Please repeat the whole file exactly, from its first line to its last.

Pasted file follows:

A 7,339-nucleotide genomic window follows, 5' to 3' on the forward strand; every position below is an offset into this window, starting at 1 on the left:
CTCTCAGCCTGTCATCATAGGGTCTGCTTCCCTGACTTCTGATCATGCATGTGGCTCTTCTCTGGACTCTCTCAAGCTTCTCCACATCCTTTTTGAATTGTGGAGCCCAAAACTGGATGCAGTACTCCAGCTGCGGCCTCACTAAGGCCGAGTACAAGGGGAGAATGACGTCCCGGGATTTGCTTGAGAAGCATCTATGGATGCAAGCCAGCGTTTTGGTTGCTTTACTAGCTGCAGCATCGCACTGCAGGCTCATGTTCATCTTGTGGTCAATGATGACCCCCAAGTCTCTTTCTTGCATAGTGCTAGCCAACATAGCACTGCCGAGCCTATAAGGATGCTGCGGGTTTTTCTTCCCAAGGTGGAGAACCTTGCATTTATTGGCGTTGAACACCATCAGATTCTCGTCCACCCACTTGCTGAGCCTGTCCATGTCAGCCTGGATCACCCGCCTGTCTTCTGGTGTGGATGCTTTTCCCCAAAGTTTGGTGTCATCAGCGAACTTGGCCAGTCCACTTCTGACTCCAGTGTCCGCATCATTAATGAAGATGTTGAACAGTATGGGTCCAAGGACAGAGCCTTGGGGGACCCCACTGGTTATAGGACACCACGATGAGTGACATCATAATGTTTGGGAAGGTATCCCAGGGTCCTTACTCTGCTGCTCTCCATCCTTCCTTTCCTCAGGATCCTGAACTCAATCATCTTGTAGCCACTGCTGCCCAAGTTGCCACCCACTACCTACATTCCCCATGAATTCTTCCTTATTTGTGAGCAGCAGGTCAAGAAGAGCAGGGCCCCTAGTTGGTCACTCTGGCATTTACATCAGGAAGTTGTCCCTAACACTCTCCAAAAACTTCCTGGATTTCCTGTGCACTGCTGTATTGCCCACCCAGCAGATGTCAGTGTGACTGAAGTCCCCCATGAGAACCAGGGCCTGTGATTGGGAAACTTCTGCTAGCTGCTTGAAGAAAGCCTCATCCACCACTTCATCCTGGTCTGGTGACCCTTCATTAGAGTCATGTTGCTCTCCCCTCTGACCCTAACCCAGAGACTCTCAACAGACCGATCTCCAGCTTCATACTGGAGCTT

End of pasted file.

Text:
A 7,339-nucleotide genomic window follows, 5' to 3' on the forward strand; every position below is an offset into this window, starting at 1 on the left:
CTCTCAGCCTGTCATCATAGGGTCTGCTTCCCTGACTTCTGATCATGCATGTGGCTCTTCTCTGGACTCTCTCAAGCTTCTCCACATCCTTTTTGAATTGTGGAGCCCAAAACTGGATGCAGTACTCCAGCTGCGGCCTCACTAAGGCCGAGTACAAGGGGAGAATGACGTCCCGGGATTTGCTTGAGAAGCATCTATGGATGCAAGCCAGCGTTTTGGTTGCTTTACTAGCTGCAGCATCGCACTGCAGGCTCATGTTCATCTTGTGGTCAATGATGACCCCCAAGTCTCTTTCTTGCATAGTGCTAGCCAACATAGCACTGCCGAGCCTATAAGGATGCTGCGGGTTTTTCTTCCCAAGGTGGAGAACCTTGCATTTATTGGCGTTGAACACCATCAGATTCTCGTCCACCCACTTGCTGAGCCTGTCCATGTCAGCCTGGATCACCCGCCTGTCTTCTGGTGTGGATGCTTTTCCCCAAAGTTTGGTGTCATCAGCGAACTTGGCCAGTCCACTTCTGACTCCAGTGTCCGCATCATTAATGAAGATGTTGAACAGTATGGGTCCAAGGACAGAGCCTTGGGGGACCCCACTGGTTATAGGACACCACGATGAGTGACATCATAATGTTTGGGAAGGTATCCCAGGGTCCTTACTCTGCTGCTCTCCATCCTTCCTTTCCTCAGGATCCTGAACTCAATCATCTTGTAGCCACTGCTGCCCAAGTTGCCACCCACTACCTACATTCCCCATGAATTCTTCCTTATTTGTGAGCAGCAGGTCAAGAAGAGCAGGGCCCCTAGTTGGTCACTCTGGCATTTACATCAGGAAGTTGTCCCTAACACTCTCCAAAAACTTCCTGGATTTCCTGTGCACTGCTGTATTGCCCACCCAGCAGATGTCAGTGTGACTGAAGTCCCCCATGAGAACCAGGGCCTGTGATTGGGAAACTTCTGCTAGCTGCTTGAAGAAAGCCTCATCCACCACTTCATCCTGGTCTGGTGACCCTTCATTAGAGTCATGTTGCTCTCCCCTCTGACCCTAACCCAGAGACTCTCAACAGACCGATCTCCAGCTTCATACTGGAGCTT